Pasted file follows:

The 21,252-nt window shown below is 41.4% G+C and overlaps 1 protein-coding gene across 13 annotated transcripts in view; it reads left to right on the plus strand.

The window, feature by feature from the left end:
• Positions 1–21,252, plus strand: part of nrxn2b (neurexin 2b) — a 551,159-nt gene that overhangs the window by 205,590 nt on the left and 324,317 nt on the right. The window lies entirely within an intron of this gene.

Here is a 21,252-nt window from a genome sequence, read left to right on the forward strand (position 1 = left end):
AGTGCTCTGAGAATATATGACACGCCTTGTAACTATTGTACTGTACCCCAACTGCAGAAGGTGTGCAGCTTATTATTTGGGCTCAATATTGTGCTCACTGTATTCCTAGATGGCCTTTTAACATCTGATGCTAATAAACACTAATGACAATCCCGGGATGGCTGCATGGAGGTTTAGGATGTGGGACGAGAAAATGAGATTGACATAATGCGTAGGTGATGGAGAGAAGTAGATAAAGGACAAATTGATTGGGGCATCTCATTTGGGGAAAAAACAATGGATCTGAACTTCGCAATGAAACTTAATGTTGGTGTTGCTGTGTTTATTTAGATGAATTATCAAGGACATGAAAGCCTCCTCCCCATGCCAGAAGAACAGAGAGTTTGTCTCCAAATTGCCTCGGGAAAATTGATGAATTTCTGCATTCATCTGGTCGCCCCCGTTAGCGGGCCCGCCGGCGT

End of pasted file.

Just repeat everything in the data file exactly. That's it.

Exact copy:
The 21,252-nt window shown below is 41.4% G+C and overlaps 1 protein-coding gene across 13 annotated transcripts in view; it reads left to right on the plus strand.

The window, feature by feature from the left end:
• Positions 1–21,252, plus strand: part of nrxn2b (neurexin 2b) — a 551,159-nt gene that overhangs the window by 205,590 nt on the left and 324,317 nt on the right. The window lies entirely within an intron of this gene.

Here is a 21,252-nt window from a genome sequence, read left to right on the forward strand (position 1 = left end):
AGTGCTCTGAGAATATATGACACGCCTTGTAACTATTGTACTGTACCCCAACTGCAGAAGGTGTGCAGCTTATTATTTGGGCTCAATATTGTGCTCACTGTATTCCTAGATGGCCTTTTAACATCTGATGCTAATAAACACTAATGACAATCCCGGGATGGCTGCATGGAGGTTTAGGATGTGGGACGAGAAAATGAGATTGACATAATGCGTAGGTGATGGAGAGAAGTAGATAAAGGACAAATTGATTGGGGCATCTCATTTGGGGAAAAAACAATGGATCTGAACTTCGCAATGAAACTTAATGTTGGTGTTGCTGTGTTTATTTAGATGAATTATCAAGGACATGAAAGCCTCCTCCCCATGCCAGAAGAACAGAGAGTTTGTCTCCAAATTGCCTCGGGAAAATTGATGAATTTCTGCATTCATCTGGTCGCCCCCGTTAGCGGGCCCGCCGGCGT